This isn't helping the web out either. Forgive me for asking, but why exactly do you want swap out a native app experience for playing media in your browser? Is that really an improved experience? In addition to helping close down web standards and making a usable browser implementation even harder to craft and ship, the different browser vendors (both mobile and desktop) still have to:

How these CDMs would be bundled or distributed to everyone is also a completely open question. I wish Mozilla all the best of luck if they want to achieve all this openly and transparently. Are CDM providers going to want to integrate with small software and hardware startups? "Well, do they already have a large enough userbase to make the integration worthwhile?" is what I can hear them asking. Maybe, if there were a standard for all this...

It's open or closed.

There's a good reason that open standards like TCP, HTTP, HTML, XML, JSON, AES and many others, are all wildly successful and have defined much of modern computing. Anyone can communicate using them, anyone can implement them, and anyone can consume them. Not only that, but any one implementation should work with any other. A Cisco router can interpret a Broadcom NIC. A Microsoft browser can decode Node.js JSON responses. Practically everything can parse valid XML. HTML is the universal language of the web - renderable by everyone (well, except for those <audio> and <video> codec fights...). That is the point of open standards - everyone can use them to communicate with everyone, no matter who wrote the code.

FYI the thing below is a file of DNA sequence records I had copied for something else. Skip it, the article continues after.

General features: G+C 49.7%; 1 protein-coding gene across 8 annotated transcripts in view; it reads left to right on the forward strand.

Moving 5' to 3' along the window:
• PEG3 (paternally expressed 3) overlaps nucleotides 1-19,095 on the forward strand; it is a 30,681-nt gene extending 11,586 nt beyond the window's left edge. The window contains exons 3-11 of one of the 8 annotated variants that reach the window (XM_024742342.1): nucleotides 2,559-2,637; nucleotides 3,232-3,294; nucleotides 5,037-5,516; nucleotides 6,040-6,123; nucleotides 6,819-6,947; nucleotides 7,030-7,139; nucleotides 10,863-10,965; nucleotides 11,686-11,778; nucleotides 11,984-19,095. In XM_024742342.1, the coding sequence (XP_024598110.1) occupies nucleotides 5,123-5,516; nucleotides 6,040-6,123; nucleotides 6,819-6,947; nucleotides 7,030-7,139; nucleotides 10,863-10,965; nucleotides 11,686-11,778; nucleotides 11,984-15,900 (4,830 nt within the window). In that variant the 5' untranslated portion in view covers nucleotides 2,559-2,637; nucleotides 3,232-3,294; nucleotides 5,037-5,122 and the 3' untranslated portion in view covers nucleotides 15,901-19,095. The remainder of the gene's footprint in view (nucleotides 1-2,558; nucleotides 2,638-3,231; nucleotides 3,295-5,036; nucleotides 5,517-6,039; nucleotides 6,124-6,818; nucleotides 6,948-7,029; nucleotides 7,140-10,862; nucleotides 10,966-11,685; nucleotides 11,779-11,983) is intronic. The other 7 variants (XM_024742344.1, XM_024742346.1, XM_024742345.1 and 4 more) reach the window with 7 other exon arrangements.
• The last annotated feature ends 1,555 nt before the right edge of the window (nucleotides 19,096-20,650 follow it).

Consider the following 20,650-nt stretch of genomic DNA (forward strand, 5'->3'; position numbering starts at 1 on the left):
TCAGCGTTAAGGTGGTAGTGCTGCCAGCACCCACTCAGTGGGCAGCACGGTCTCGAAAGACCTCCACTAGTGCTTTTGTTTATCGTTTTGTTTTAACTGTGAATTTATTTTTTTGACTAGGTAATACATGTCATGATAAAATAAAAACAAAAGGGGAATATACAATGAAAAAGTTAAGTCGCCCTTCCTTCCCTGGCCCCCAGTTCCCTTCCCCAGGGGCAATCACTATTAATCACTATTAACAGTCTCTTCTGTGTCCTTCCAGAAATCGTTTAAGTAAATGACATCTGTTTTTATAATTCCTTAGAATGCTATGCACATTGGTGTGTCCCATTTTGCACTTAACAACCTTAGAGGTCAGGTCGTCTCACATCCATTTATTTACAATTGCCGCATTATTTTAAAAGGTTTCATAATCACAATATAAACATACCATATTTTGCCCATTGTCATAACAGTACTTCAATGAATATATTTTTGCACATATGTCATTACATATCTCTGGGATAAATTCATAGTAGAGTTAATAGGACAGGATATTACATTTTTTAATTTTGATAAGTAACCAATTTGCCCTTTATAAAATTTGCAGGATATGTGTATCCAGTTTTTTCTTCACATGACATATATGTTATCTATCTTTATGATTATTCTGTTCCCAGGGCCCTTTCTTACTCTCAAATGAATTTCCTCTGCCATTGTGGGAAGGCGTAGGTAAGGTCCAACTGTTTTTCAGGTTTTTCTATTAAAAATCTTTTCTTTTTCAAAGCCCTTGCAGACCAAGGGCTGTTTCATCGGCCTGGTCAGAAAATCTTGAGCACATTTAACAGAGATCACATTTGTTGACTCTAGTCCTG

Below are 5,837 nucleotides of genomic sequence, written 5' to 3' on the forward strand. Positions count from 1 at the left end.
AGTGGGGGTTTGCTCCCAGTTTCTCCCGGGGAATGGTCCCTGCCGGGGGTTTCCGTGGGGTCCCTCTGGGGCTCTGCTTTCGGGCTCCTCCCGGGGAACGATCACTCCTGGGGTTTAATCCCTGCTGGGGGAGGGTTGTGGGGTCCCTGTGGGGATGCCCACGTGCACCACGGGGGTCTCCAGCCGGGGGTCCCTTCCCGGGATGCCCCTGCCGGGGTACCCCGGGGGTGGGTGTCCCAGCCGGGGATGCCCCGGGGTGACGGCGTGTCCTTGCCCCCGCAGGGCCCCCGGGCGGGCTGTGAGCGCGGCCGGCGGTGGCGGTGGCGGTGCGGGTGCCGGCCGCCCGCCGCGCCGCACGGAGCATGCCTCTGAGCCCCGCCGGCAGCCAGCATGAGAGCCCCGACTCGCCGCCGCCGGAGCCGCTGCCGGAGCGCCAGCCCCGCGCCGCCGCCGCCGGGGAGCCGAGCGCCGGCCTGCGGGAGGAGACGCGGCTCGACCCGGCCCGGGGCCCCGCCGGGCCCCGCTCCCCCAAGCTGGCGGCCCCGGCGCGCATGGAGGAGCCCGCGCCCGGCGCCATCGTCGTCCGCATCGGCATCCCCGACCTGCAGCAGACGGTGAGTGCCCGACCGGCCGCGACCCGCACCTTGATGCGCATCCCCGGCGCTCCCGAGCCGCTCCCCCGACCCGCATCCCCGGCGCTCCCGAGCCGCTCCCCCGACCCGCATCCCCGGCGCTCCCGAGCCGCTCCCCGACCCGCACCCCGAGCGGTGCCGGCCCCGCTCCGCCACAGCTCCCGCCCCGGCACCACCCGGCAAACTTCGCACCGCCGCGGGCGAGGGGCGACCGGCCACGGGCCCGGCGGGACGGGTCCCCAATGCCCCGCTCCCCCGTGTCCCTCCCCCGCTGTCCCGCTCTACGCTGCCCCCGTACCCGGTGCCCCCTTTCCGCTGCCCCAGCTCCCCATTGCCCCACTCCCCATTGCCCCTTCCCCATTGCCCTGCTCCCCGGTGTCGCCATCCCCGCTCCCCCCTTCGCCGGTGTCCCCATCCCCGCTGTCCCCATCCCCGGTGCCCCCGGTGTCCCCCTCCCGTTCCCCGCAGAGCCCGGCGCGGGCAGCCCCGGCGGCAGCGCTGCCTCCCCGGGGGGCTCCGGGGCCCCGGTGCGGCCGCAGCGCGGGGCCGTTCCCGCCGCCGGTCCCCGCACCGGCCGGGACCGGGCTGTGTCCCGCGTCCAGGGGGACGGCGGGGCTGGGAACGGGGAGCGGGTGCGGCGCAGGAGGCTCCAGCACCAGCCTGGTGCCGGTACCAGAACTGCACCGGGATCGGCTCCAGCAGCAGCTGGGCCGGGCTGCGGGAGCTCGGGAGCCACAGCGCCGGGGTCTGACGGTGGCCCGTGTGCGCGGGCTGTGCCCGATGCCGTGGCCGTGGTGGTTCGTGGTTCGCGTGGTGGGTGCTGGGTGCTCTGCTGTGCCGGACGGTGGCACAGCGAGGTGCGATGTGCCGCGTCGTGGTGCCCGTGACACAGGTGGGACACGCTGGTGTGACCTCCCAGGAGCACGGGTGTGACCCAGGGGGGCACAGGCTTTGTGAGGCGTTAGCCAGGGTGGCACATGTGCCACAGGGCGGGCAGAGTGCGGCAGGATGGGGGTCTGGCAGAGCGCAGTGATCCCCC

EME is a standard that when implemented, can only be assumed to be operable with one CDM implementation, on one browser, on one platform. It explicitly allows for <video> and <audio> to be broken for arbitrary users, no matter what codecs they use. Remember when the web was going to 'just work' no matter what plugins you were missing? Apparently not a great idea anymore.

ChromeOS Laptops already use it - but if you want to get technical, you should be a lot more specific than that. You can view Netflix on your laptop if you're using the TPM module, if your hardware is running the commercial ChromeOS distribution, if you're in the Chrome browser (not Chromium), and if you're using Google's CDM. Otherwise I'm sure a whole lot of code signatures won't match and therefore you can't be trusted to watch House of Cards.

I haven't even begun to touch on what implementing this standard means for the viability of open platforms and software to continue be useful to the average user in the future. Open source software has been pushing technology forwards at an alarming pace, and the EME draft implements technology opposed to that. It's saddening that open distributions like Debian won't be able to take part in helping their users play the very media that Debian servers are distributing. All take and no give may seem like the status quo these days, but it is not in the spirit of the web.

Don't forget the cookie monster!

There is one last juicy bit of detail that surprisingly, the Draft's authors themselves bring up - another method of unavoidably tracking users. Keys aren't the only thing EME is designed to negotiate - user licenses for content are also included. The protocol allows for the browser to communicate both ways: not only ask a server for a key, but also allow the CDM to transmit back a session id. This makes sense in context as you want to be able to track a user's license to content, but it's also easily implemented as another variant of Local Shared Objects (flash cookies). I wouldn't bank on CDMs making sessions easily accessible, manageable or removeable for the user, though - after all, these could effectively be single-user licenses: accessible means shareable. If nothing else, I hope the W3C doesn't implement yet another way for companies to track browsing habits with this draft. At the very least it shows some direct pitfalls of writing black boxes into your specification.


- Matt.